Reform: Status and Prospects
C J Dick
Disclaimer - The views expressed are those of the author and not necessarily those of the UK Ministry of Defence.
THE STATE OF THE ARMY TODAYThe Russian army has been in decline since before it came into existence - that is to say that the Soviet Army, its foundation, was increasingly in a state of disrepair as the Gorbachev era progressed. Today, after a decade of malign neglect, it is not merely ineffective (as Chechnya demonstrated so embarrassingly) but is on the verge of collapse. At this eleventh hour, there are at last some signs that meaningful military reform may be at last underway. The accumulated and deepening problems to be faced are, however formidable. At best, it will take a decade or more to create an efficient military machine. At worst, the new-found will to tackle the problems will not survive the difficulties that beset the country in general and the reform process in particular.
WHAT IS MILITARY REFORM?While the main purpose of this paper is not to rehearse yet again the now well-documented plight of the army, it is still necessary to remind ourselves of the parlous state of that institution to understand the magnitude of the problem facing the reformers. There were four areas of major concern towards the end of 1997.
Equipment. Much of the modern weaponry and military infrastructure (eg airfields, repair facilities) of the Soviet Army were found in border military districts and thus went to the Soviet successor states. Today, modern types comprise only about 40% of tanks and infantry fighting vehicles, 30% of SAM and artillery systems and 2% of helicopters. Procurement for the Russian army has declined to negligible levels. Older Russian conventional equipments are not being replaced or overhauled and upgraded as the Soviet depot-maintenance system required. Even newer systems are suffering from lack of maintenance and spare parts. The army is facing ever growing problems of unserviceability and block obsolescence threatens early in the 21st century. Even the Strategic Deterrence Forces are affected. At least 60% of its ICBMs are past their guaranteed life, and half of the operational SSBNs (and 75% of their missiles) and most of the ICBM warheads require replacement by 2005 at latest. The Topol-M missile is only now entering service (at a rate of two per year, maximum) and holes are appearing in the net of early warning satellites. These problems cannot be resolved as long as debts to military industries remain unpaid and money is not found for new orders and for the continuation of R&D work.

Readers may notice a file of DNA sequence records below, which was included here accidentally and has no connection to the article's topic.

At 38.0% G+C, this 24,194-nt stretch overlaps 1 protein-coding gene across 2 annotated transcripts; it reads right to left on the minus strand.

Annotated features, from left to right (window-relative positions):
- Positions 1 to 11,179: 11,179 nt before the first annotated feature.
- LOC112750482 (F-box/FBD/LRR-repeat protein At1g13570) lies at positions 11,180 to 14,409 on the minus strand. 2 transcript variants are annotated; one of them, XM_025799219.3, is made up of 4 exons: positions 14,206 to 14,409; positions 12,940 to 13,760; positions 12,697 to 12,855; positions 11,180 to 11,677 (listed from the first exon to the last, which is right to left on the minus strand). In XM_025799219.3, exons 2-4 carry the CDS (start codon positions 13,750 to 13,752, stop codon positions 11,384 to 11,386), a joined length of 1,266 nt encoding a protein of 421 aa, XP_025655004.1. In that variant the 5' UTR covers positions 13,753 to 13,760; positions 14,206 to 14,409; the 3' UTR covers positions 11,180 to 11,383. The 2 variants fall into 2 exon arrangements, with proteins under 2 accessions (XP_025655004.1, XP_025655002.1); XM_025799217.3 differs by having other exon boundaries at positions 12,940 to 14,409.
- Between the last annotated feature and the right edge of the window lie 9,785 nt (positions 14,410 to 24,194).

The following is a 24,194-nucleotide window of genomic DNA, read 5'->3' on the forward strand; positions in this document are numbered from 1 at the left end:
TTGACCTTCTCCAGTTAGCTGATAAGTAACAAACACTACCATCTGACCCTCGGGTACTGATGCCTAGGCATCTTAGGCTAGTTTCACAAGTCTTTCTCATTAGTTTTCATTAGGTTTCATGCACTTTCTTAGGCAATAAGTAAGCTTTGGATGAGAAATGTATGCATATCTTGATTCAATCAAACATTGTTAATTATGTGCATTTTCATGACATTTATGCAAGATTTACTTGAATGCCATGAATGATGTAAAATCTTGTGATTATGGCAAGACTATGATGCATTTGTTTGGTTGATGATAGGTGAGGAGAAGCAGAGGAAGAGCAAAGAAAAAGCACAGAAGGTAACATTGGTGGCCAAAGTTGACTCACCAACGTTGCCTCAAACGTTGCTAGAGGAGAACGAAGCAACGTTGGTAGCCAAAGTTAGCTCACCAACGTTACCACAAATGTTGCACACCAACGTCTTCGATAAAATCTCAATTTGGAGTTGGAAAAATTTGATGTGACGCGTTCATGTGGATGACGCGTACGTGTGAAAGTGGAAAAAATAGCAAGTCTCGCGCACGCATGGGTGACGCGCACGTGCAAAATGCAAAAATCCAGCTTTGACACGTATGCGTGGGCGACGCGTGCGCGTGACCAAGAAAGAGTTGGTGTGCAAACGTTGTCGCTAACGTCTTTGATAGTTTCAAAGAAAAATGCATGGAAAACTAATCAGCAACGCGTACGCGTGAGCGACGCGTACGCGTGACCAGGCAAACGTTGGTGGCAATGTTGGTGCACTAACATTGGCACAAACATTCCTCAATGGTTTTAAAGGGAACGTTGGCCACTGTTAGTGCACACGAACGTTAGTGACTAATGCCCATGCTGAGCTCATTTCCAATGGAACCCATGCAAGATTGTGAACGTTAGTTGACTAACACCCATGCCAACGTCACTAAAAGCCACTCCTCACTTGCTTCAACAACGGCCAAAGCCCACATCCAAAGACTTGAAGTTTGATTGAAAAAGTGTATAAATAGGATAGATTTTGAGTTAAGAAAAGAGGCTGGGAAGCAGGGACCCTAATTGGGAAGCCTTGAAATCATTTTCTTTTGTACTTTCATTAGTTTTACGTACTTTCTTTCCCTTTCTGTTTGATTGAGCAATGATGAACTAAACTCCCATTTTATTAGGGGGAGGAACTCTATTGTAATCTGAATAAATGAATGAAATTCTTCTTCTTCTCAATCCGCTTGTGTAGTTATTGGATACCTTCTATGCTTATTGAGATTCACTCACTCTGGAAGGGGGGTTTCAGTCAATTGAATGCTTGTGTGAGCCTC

Personnel. Both the quantity and quality of the army's manpower causes grave concern. *
Soldiers. The conscription system is failing to meet the army's needs. About 80% of the draft pool can obtain deferment (including all those involved in tertiary education, the former source of educated NCOs). Of those inducted (ie, excluding the thousands of evaders), only half have completed secondary schooling, one fifth are abusers of alcohol or narcotics, 15% are not medically fit and 5% have criminal records. The attempts to improve quality with contract (ie, professional) soldiers (they were planned to comprise 50% by 2000) has been a failure. About half are officers' wives trying to make ends meet and most of the rest are those who cannot cope with civilian life, are dubious characters or are looking for a cushy billet. Discipline is generally poor, morale is at rock bottom (not least because of poor accommodation, feeding, health care and other conditions, and endemic, often fatal, bullying - the daily death toll from crime or suicide is 2.5-3 soldiers). In consequence, unit cohesion has been largely destroyed. *